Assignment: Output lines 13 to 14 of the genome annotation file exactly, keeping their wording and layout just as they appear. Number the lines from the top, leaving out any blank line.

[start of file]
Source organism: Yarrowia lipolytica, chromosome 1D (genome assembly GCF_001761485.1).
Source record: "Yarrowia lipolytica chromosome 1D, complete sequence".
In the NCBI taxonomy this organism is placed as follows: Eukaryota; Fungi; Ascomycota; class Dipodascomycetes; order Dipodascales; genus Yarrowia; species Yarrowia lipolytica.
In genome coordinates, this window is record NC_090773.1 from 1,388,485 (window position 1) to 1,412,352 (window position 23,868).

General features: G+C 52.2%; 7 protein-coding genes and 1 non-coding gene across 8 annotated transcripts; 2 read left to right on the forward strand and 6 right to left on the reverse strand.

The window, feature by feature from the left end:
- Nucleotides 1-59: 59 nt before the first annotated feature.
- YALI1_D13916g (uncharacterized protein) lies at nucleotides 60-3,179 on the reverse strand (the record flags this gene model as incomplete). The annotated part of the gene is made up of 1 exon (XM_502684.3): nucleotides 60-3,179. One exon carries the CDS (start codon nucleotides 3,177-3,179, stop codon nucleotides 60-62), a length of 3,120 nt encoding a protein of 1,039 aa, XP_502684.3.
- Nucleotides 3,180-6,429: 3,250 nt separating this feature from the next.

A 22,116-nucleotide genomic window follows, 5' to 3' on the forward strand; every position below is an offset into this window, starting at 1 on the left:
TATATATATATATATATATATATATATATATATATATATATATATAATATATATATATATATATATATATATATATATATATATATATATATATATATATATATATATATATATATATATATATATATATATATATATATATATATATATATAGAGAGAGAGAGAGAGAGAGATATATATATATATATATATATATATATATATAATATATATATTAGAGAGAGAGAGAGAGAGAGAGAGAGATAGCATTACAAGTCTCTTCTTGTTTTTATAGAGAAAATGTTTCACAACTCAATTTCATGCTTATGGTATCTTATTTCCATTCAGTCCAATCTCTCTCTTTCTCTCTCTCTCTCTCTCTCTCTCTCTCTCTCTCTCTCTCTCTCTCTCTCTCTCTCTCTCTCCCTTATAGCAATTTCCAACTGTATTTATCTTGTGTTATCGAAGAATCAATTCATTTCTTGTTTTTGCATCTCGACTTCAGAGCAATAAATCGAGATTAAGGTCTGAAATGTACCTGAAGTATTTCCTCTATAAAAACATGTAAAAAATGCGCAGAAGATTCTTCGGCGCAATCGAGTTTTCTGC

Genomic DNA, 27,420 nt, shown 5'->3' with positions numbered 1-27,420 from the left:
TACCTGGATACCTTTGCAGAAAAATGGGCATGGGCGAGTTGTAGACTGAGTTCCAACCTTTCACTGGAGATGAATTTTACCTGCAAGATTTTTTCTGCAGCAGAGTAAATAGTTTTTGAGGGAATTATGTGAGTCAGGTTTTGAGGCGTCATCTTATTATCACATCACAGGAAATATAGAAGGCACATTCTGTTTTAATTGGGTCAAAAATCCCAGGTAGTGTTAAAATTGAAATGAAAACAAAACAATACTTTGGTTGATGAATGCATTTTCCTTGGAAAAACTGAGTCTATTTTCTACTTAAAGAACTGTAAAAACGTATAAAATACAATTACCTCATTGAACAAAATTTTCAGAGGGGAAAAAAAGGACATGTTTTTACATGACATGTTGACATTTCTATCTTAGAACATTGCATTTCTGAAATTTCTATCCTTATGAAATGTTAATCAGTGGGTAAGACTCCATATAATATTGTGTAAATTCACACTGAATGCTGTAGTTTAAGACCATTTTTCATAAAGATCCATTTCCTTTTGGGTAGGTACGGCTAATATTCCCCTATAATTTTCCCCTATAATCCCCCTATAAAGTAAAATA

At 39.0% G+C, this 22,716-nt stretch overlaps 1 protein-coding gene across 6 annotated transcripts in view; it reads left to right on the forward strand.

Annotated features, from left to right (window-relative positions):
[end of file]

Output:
TACCTGGATACCTTTGCAGAAAAATGGGCATGGGCGAGTTGTAGACTGAGTTCCAACCTTTCACTGGAGATGAATTTTACCTGCAAGATTTTTTCTGCAGCAGAGTAAATAGTTTTTGAGGGAATTATGTGAGTCAGGTTTTGAGGCGTCATCTTATTATCACATCACAGGAAATATAGAAGGCACATTCTGTTTTAATTGGGTCAAAAATCCCAGGTAGTGTTAAAATTGAAATGAAAACAAAACAATACTTTGGTTGATGAATGCATTTTCCTTGGAAAAACTGAGTCTATTTTCTACTTAAAGAACTGTAAAAACGTATAAAATACAATTACCTCATTGAACAAAATTTTCAGAGGGGAAAAAAAGGACATGTTTTTACATGACATGTTGACATTTCTATCTTAGAACATTGCATTTCTGAAATTTCTATCCTTATGAAATGTTAATCAGTGGGTAAGACTCCATATAATATTGTGTAAATTCACACTGAATGCTGTAGTTTAAGACCATTTTTCATAAAGATCCATTTCCTTTTGGGTAGGTACGGCTAATATTCCCCTATAATTTTCCCCTATAATCCCCCTATAAAGTAAAATA

At 39.0% G+C, this 22,716-nt stretch overlaps 1 protein-coding gene across 6 annotated transcripts in view; it reads left to right on the forward strand.